Today is World Penguin Day! I’m celebrating by showing this video of Adelie penguins to my classes. You should watch the video before you continue reading.
Now imagine living in a world in which that cuteness was unable to go on. There are only two full-time resident penguin species in Antarctica, the Adelie and the Emperor (of the famed March of the Penguins). Both are threatened by the changing climate.
Since Adelie penguins are my favorites, I’m going to focus on them.
Here’s some alarming data. Between 1975 and 2002 the number of breeding pairs of Adelie penguins decreased by 73% (Smith et al. 2003). During this period, krill density fluctuated up and down but with a general trend towards a decrease. In fact, krill density in the Southern Ocean in 2003 was only 10% of the average density recorded between 1982 and 2003 (Atkinson et al. 2004). The krill decline was in turn correlated with loss of sea ice around Antarctica. In 2001 there sea ice extent around Antarctica was just over 28% less than the average extent between 1980 and 2001 (Palmer LTER archive data). Krill eat algae and algae can only grow on the underside of sea ice during the winter. Adelie penguins eat krill and fish that eat krill. Less results in fewer penguin chicks. Food is not the only problem for Adelie penguins. Warmer water around Antarctica leads to more snow in the winter. This snow melts during the nesting season, inundating chicks with water leading to high death rates due to hypothermia, as they are sitting in frigid water in their nests (Fraser and Patterson 1997).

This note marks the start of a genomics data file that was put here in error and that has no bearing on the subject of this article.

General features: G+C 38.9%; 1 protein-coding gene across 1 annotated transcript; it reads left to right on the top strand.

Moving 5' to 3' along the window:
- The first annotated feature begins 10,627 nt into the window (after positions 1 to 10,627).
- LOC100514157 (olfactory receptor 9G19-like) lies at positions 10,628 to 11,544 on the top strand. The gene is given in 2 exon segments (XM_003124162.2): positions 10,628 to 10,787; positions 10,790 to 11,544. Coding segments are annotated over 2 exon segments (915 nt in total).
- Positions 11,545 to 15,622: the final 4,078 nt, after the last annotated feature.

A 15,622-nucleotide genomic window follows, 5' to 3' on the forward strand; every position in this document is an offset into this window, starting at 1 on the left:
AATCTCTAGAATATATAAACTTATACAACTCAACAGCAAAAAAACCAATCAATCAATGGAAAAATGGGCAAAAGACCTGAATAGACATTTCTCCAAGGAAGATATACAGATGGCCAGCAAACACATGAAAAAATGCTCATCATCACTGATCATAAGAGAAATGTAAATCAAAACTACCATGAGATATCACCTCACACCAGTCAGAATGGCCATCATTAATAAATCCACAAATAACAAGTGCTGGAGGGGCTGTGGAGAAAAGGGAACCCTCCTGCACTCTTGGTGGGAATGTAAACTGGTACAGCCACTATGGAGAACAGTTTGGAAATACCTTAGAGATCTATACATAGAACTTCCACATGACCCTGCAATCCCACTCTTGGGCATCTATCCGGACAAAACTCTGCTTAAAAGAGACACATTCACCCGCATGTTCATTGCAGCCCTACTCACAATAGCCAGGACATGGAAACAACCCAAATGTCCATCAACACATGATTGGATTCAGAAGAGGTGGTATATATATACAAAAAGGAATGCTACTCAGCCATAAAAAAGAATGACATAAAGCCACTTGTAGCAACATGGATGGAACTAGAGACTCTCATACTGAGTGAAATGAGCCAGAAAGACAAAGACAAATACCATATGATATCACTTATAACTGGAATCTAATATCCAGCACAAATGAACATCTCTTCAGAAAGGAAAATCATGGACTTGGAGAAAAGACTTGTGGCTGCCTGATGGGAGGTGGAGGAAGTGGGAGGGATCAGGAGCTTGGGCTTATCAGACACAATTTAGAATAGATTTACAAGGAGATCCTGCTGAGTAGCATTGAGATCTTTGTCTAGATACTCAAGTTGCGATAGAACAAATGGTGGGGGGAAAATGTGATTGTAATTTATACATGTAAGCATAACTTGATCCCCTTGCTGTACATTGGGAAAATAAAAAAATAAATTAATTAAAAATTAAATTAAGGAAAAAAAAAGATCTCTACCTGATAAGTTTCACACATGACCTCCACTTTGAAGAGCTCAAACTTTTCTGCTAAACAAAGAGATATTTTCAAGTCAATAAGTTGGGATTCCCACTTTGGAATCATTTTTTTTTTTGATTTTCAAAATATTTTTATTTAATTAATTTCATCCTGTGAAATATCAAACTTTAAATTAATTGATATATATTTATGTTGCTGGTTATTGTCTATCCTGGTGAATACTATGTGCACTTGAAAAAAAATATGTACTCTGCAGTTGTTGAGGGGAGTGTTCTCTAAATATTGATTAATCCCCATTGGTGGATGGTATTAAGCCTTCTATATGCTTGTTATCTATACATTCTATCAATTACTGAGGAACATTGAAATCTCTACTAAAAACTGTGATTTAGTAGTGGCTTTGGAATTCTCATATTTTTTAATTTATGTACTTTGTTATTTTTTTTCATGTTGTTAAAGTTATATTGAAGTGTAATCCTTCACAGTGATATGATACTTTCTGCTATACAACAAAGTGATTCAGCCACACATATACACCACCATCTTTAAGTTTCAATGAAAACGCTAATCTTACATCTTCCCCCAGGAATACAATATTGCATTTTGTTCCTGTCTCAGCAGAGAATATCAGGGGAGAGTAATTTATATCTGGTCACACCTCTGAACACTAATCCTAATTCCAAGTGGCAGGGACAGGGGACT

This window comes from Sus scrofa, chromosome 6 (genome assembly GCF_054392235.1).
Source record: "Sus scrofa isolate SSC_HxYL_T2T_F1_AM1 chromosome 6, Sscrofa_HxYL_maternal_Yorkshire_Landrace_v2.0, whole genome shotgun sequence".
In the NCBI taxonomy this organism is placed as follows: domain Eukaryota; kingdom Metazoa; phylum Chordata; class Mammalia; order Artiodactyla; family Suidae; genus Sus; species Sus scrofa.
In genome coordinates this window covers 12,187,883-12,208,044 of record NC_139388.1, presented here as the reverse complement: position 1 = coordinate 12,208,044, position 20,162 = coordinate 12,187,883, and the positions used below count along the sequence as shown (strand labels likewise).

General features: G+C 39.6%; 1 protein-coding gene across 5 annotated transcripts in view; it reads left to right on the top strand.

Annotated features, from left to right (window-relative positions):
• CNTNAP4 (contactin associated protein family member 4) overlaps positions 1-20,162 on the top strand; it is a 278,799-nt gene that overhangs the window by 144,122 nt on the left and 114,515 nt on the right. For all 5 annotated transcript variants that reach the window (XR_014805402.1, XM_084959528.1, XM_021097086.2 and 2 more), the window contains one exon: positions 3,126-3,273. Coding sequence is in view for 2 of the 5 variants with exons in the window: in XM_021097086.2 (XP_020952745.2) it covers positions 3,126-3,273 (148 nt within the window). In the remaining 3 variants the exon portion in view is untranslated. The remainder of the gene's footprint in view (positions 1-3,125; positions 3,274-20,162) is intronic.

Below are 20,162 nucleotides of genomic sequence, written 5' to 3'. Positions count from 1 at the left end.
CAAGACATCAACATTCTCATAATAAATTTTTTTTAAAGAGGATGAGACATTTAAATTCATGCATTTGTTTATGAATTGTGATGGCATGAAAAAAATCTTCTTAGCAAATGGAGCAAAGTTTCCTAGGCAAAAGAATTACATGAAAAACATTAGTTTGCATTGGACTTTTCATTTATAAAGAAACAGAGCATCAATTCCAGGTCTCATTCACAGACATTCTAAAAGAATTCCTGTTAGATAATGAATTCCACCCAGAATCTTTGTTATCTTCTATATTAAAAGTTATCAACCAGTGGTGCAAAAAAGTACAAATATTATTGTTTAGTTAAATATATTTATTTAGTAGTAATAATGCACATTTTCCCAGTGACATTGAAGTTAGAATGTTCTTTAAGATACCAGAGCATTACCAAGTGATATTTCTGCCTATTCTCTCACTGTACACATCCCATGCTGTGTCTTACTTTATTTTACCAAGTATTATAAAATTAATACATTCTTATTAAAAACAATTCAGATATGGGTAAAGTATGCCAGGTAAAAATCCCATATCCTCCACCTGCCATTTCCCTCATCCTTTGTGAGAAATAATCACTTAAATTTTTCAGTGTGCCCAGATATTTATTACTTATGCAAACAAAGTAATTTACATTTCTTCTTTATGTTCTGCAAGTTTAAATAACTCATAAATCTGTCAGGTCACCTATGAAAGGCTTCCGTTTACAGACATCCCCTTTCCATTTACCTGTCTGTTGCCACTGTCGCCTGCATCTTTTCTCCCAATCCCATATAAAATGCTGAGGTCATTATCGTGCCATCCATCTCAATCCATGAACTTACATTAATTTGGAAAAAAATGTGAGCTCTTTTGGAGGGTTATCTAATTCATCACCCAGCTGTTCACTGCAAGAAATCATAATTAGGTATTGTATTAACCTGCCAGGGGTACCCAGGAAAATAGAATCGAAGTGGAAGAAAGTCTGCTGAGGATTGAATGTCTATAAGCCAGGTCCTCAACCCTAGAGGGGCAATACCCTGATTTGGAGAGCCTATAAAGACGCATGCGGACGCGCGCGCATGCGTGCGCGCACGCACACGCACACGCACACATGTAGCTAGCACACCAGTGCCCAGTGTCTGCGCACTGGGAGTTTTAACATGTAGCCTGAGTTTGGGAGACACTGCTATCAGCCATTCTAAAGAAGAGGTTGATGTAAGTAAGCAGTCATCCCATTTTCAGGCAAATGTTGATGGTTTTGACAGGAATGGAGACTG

You may be asking yourself, why does it matter if we lose Antarctic penguins? Well, obviously we’d lose a lot of cuteness from the world. But on a more serious note, a loss of penguins would be a harbinger of much bigger disaster. If penguins disappear, that most likely means that their food has disappeared. Krill, a penguin dietary mainstay, is THE food source for the Antarctic. If organisms don’t eat krill, they eat something else that eats krill. Whales, fishes, seabirds, and seals all ultimately rely on a stable krill population. Krill are also sought after by commercial fisheries for the omega-3 fatty acid industry. So if penguins are gone, krill is probably gone along with many other species.
So...help a penguin out! You can make at least one change in your life to reduce your greenhouse gas emissions, here are some easy changes (see also my list in my “Footprints” entry, 3/21):
use less electricity: unplug chargers and appliances you are not using, open up shades
and curtains and just use sunlight (lights are off in my classroom today!),
run dishwasher & laundry when full only
eat fewer animals: it’s easy to plan plant-based meals, try to cut out animal products two
days a week
drive less: plan your errands for the week so that you can get the most done with the least driving
Today I’ve been brainstorming other ways (besides what I listed in my 3/21 “Footprints” entry) that I can reduce my emissions. One thing that I think I can reliably enter into my repertoire is buying grains in bulk. Earlier this month I wrote a lot about reducing my trash output (see 4/3 entry “Composting”). What I’ve noticed lately is that my remaining trash is mostly packaging. As a reminder, it’s important to reduce the amount of material going to landfills because landfills are a big source of methane. Also, plastics are made of oil and take a lot of energy (typically fossil fuels) to make. All grains seem to come in plastic packaging that is not recyclable. Buying grains in bulk will help cut back our trash output even more. I can bring my own bags to put the bulk grains in, and reuse them every time. One more small step in the journey to living as sustainably as I can.